CLEVELAND — Executive Director of Hola Ohio, Veronica Dahlberg, says she is liking what she's seeing so far from the Biden administration, specifically the decision to preserve the Deferred Action for Childhood Arrivals (DACA) program. The program protects about 800,000 people, who came to the United States as children, from being deported. However, Dahlberg says since DACA has not truly provided stable reassurance since it was introduced in 2012.
“He's saying that for at least the next four years, we're going to make sure that you don't have to worry about this program,” she said.
But the president’s immigration plan doesn’t stop there.
The immigration bill unveiled this week offers a pathway to citizenship for some 11 million people who would be required to pay taxes, and pass background checks. We’re told most would wait eight years, but those enrolled in DACA, fleeing dangerous countries and farmworkers would only wait three years. In order to qualify, participants had to have been in the United States by the first of the year.
According to Dahlberg, the bill could be a boon to Ohio’s immigrant population.
“Ohio is an agricultural state, one of our top industries that employs tens of thousands of farm workers that are considered essential workers and yet they're exposed all the time to detention, deportation, separated from their families, even as they're out there harvesting and planting the food that we eat, vegetables that are grown all over the state of Ohio,” she explained.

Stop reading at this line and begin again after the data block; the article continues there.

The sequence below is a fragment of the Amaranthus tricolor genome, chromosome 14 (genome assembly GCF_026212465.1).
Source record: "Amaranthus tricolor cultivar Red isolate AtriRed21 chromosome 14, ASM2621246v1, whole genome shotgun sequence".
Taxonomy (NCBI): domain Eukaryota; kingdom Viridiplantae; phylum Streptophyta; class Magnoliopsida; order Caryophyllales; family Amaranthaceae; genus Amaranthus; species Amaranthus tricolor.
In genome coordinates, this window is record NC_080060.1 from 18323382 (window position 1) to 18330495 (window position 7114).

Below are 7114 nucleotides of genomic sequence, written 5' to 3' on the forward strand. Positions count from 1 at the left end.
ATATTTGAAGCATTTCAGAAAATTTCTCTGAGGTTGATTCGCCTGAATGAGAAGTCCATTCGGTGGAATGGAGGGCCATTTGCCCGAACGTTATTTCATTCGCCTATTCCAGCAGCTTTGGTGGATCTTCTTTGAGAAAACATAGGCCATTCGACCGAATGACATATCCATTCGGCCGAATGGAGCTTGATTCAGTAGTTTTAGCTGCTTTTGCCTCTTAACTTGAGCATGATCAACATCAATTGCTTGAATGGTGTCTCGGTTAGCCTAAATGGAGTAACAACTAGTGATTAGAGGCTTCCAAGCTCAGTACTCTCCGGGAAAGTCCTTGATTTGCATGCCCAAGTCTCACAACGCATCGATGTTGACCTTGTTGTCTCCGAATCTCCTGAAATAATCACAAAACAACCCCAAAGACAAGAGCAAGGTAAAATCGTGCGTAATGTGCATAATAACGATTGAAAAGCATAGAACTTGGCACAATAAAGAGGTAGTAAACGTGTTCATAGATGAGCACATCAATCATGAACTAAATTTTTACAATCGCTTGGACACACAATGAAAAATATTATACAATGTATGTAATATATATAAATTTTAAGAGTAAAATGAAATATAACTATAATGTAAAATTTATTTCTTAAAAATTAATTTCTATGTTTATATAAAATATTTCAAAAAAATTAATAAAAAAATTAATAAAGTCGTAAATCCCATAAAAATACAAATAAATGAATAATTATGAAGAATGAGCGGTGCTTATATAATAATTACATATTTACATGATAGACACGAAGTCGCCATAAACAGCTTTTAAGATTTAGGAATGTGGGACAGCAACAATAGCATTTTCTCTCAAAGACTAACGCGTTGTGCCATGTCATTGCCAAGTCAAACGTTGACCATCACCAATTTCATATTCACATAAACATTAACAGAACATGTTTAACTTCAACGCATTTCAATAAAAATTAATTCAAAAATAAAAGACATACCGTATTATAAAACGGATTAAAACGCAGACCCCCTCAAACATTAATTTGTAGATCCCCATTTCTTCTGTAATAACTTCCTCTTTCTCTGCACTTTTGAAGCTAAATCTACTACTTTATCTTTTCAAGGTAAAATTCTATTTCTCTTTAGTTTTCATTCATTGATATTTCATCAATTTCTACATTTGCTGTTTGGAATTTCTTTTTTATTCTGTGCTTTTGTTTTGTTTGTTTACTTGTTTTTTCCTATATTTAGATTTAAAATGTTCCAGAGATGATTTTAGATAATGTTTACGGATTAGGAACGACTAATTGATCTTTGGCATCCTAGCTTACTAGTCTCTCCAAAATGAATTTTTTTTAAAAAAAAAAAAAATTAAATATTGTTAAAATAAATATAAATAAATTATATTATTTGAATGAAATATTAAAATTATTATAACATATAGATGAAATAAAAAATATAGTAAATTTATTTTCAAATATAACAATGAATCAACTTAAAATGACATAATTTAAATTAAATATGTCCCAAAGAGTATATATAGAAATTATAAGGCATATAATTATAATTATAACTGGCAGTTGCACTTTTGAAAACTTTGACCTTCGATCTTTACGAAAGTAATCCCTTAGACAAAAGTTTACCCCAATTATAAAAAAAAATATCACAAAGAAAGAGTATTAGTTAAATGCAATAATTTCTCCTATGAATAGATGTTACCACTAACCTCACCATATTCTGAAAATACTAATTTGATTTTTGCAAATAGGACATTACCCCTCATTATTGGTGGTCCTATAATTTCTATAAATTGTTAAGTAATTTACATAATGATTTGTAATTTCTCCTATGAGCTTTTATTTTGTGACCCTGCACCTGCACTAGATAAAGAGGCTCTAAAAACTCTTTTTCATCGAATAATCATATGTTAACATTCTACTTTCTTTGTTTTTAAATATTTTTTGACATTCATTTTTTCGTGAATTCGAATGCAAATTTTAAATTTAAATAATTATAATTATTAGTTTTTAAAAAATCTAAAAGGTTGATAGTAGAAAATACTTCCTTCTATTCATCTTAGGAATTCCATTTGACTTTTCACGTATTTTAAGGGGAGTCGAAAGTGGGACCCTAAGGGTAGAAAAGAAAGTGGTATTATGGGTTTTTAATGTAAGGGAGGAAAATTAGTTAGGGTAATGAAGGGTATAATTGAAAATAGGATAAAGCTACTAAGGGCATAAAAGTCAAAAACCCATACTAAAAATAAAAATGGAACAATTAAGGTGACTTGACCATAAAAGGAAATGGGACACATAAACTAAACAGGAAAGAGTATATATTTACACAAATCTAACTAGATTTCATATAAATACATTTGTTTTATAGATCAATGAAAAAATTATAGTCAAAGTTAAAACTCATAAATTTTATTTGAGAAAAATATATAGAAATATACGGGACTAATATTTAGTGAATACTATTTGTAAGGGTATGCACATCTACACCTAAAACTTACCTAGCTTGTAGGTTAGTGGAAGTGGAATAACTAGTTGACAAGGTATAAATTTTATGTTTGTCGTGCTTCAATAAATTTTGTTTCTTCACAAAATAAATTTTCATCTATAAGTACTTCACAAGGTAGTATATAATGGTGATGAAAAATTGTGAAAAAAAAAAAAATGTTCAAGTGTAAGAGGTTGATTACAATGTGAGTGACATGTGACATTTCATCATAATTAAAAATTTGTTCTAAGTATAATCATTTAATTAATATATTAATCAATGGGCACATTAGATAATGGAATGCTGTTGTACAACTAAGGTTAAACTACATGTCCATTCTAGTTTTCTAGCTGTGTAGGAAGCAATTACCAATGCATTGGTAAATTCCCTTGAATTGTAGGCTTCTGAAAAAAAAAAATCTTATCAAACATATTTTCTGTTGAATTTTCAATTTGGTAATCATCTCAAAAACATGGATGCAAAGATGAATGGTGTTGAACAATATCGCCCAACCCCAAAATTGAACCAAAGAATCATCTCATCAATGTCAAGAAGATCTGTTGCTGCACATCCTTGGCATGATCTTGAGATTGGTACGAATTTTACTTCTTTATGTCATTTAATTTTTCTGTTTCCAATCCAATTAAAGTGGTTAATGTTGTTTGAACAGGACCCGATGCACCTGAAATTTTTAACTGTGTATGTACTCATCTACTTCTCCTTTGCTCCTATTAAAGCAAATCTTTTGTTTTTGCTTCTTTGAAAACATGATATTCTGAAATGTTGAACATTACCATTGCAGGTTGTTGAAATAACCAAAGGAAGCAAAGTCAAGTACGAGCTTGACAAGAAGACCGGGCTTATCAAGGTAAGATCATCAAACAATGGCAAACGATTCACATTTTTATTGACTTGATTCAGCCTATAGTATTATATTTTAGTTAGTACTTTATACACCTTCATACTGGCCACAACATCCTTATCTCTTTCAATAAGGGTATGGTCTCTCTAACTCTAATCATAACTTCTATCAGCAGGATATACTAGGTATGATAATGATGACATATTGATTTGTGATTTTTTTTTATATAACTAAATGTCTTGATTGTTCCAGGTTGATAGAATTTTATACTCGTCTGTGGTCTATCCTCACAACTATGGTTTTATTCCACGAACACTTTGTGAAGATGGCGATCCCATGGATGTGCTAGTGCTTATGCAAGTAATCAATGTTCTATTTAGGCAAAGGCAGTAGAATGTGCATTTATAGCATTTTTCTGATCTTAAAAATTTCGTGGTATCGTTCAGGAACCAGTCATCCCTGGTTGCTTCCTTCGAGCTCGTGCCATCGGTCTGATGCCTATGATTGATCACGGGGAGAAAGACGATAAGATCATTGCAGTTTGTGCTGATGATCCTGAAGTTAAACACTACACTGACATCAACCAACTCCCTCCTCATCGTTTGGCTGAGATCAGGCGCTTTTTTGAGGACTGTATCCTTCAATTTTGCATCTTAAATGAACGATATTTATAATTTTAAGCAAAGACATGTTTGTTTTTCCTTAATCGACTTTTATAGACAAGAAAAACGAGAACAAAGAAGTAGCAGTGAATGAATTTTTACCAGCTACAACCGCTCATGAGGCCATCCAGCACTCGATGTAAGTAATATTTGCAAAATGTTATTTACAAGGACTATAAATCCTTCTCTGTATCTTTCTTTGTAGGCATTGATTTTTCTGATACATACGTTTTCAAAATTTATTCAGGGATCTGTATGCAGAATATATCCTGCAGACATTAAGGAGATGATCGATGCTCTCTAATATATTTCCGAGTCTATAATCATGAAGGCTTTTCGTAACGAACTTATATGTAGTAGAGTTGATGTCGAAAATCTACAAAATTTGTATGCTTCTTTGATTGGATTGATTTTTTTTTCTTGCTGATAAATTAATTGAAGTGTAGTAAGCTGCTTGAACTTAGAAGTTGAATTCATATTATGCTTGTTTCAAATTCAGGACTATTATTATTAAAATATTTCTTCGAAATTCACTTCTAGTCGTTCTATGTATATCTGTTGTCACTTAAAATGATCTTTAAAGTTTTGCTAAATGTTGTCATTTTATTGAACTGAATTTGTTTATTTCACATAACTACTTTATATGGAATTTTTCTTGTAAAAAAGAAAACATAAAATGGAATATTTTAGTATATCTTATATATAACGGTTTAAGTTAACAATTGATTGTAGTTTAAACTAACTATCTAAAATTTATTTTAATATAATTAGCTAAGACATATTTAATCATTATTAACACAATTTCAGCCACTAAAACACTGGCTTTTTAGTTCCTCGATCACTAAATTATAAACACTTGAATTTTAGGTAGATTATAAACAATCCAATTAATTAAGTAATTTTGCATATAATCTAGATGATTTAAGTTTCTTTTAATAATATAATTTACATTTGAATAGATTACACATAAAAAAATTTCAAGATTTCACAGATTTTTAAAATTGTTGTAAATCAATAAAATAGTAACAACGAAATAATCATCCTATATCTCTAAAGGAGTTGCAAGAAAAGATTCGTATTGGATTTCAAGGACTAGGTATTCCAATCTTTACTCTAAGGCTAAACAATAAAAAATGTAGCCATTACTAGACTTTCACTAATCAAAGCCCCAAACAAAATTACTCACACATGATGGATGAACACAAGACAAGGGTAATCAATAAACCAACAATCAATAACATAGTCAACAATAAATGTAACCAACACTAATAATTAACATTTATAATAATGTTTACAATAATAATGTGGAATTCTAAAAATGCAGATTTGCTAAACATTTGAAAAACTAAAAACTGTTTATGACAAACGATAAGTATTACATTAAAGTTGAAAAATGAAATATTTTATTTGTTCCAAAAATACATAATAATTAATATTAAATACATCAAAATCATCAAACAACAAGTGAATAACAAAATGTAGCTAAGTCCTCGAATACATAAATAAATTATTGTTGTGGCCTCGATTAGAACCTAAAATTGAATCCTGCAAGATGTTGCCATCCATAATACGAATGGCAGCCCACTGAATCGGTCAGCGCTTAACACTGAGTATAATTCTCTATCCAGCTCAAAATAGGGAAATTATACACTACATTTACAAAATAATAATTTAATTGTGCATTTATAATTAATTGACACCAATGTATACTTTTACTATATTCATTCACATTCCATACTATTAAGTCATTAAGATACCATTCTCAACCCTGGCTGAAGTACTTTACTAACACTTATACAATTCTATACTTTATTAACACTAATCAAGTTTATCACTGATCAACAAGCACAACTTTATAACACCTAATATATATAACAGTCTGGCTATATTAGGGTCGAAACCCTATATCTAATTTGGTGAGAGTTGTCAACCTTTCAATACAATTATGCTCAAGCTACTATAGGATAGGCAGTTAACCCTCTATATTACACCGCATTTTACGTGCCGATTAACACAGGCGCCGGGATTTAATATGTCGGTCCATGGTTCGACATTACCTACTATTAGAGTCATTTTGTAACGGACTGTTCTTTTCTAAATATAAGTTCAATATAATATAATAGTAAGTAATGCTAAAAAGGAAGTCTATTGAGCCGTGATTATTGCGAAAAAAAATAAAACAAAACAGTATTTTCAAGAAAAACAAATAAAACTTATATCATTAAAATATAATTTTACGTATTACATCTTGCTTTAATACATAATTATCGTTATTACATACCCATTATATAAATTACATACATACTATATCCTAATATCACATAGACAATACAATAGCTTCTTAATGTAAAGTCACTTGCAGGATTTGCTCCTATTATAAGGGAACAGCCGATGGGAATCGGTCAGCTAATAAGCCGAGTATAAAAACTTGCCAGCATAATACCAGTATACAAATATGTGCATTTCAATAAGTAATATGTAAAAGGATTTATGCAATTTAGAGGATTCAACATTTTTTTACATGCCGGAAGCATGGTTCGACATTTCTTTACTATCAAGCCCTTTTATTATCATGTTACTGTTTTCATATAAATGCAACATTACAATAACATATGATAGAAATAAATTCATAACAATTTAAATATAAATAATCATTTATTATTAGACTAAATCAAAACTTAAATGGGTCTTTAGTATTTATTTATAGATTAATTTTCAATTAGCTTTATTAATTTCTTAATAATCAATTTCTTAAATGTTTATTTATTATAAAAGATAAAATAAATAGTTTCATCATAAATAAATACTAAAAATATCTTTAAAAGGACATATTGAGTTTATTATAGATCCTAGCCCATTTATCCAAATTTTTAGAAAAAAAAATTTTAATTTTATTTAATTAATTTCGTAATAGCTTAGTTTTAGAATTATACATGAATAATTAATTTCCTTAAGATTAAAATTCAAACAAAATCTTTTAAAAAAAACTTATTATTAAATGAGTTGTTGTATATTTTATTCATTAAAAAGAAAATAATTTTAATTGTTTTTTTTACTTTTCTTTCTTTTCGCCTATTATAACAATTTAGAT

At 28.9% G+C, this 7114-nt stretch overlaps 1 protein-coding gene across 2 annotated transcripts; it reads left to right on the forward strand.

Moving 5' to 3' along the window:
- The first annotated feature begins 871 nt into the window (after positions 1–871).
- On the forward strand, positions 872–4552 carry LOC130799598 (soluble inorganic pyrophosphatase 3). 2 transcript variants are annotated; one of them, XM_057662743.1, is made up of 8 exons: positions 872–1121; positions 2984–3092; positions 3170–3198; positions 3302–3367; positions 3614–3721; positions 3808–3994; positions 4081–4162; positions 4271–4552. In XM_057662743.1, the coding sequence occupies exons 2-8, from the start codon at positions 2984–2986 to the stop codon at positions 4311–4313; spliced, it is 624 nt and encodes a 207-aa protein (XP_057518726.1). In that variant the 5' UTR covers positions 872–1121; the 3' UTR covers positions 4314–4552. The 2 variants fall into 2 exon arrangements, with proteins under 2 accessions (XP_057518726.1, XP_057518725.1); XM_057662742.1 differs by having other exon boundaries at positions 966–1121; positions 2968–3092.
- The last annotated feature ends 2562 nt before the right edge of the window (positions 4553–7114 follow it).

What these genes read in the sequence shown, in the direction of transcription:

The legislation will face intense scrutiny in congress where republicans are questioning the president's priorities.
"I was disappointed to see within hours of assuming office, the new administration was more interested in helping illegal immigrants than helping our own citizens,” said Kevin McCarthy, Republican House Minority Leader.
Ohio Representative Jim Jordan reacted on Twitter saying, "Stop building the wall. Stop deportations of criminals. Open borders. What's next?"
Still, this legislation is one Dahlberg says America needs right now as opposed to another round-up of executive action.
“What we really need is that comprehensive immigration reform. We need legislation,” she said.
The bill also calls for more technology at land crossing, airports and seaports.